History

Protestant Reformation to World War II

In the 18th century the Wesleyan revival in the Church of England influenced the formation of a party of pietistic Anglicans, whose descendant movement is still called the “Evangelical party”. In the United States, Jonathan Edwards and the “New Lights” (revival Calvinists) were opposed by “Old Lights” (confessional Calvinists). George Whitfield, a Methodist, continued and expanded this pietistic “New Light” revivalism together with the non-Calvinist, Arminian Methodist movement.[citation needed]

From the late 20th century such conservative Protestant Christians, and their churches and social movements, are often called evangelical to distinguish them from Protestants who have a tendency towards more liberal Christianity.[citation needed]

John Nelson Darby, 1800’s English minister – Created the movement of Dispensationalism, an innovative protestant movement that gave rise to evangelicalism – (History Channel “Antichrist: Zero Hour” (2005)).

Post WW II to Present

The term neo-evangelicalism was coined by Harold Ockenga in 1947, to identify a distinct movement within fundamentalist Christianity at the time, especially in the English-speaking world.

There was a split within the fundamentalist movement, as they disagreed among themselves about how a ‘Christian‘ ought to respond to an unbelieving world. The evangelicals urged that Christians must engage the culture directly and constructively,[9] and they began to express reservation about being known to the world as fundamentalists. As Kenneth Kantzer put it at the time, the name fundamentalist had become “an embarrassment instead of a badge of honor.”[10]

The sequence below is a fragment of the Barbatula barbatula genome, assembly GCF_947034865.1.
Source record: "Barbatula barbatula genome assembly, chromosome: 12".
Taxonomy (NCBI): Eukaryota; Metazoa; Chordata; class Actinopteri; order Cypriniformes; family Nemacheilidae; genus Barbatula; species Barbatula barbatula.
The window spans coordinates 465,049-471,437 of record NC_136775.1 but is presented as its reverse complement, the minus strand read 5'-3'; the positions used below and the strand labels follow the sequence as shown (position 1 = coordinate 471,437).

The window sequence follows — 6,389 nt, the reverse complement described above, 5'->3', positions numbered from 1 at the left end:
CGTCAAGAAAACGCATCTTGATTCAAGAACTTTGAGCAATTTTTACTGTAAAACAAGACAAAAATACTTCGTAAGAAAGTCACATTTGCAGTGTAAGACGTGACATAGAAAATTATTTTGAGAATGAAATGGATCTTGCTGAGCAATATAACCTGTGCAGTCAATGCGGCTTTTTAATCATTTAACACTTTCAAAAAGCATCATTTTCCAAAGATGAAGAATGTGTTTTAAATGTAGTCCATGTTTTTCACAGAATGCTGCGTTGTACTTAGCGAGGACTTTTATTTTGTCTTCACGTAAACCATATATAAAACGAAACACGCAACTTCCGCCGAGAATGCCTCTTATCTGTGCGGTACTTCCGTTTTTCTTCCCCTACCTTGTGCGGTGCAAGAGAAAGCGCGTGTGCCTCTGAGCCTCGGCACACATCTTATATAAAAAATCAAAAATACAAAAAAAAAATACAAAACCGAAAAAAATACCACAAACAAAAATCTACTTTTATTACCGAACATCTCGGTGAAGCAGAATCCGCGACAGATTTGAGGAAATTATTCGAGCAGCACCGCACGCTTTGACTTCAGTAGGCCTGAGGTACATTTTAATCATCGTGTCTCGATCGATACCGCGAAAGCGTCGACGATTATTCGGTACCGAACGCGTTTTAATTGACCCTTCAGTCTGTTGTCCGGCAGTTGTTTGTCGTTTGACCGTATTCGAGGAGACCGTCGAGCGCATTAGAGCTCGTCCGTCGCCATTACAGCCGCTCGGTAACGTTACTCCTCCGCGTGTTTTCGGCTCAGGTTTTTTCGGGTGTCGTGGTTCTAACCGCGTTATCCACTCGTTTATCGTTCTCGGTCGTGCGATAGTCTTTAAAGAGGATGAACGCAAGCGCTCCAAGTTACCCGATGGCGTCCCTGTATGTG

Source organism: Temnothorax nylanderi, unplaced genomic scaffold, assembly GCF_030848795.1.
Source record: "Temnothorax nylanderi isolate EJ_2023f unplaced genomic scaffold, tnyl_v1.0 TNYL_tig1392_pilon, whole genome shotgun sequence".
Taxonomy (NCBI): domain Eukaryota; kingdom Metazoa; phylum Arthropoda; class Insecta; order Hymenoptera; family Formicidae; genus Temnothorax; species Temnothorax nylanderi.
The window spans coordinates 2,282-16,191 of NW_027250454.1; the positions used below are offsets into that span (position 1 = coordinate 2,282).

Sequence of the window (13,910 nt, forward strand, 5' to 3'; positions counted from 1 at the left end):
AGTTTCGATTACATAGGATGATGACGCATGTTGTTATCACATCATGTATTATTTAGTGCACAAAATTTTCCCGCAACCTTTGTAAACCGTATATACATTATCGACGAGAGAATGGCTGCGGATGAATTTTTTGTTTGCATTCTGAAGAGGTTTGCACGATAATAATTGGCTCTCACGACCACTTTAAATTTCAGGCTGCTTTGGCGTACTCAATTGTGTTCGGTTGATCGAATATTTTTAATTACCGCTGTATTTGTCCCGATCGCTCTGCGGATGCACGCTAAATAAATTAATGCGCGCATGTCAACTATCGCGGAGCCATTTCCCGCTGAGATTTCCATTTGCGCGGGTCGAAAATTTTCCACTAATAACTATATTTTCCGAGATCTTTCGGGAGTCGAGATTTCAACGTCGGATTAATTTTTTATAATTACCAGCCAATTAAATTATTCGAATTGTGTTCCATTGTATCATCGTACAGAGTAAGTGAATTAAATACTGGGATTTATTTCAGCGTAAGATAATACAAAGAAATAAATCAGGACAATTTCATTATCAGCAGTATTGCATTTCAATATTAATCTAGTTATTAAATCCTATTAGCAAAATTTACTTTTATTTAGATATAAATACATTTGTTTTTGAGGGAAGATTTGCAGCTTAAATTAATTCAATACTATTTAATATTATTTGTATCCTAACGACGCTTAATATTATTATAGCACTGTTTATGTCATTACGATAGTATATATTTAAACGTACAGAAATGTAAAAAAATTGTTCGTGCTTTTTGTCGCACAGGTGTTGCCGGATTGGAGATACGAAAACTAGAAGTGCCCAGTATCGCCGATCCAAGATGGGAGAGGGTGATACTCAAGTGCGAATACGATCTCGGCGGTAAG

The fundamentalists saw the evangelicals as often being too concerned about social acceptance and intellectual respectability, and being too accommodating to a perverse generation that needed correction. In addition, they saw the efforts of evangelist Billy Graham, who worked with non-evangelical denominations, such as the Roman Catholics (which they claimed to be heretical), as a mistake.[11]

The self-identified fundamentalists also cooperated in separating their opponents from the fundamentalist name, by increasingly seeking to distinguish themselves from the more open group, whom they often characterized derogatorily, by Ockenga’s term, “Neo-evangelical” or just Evangelical.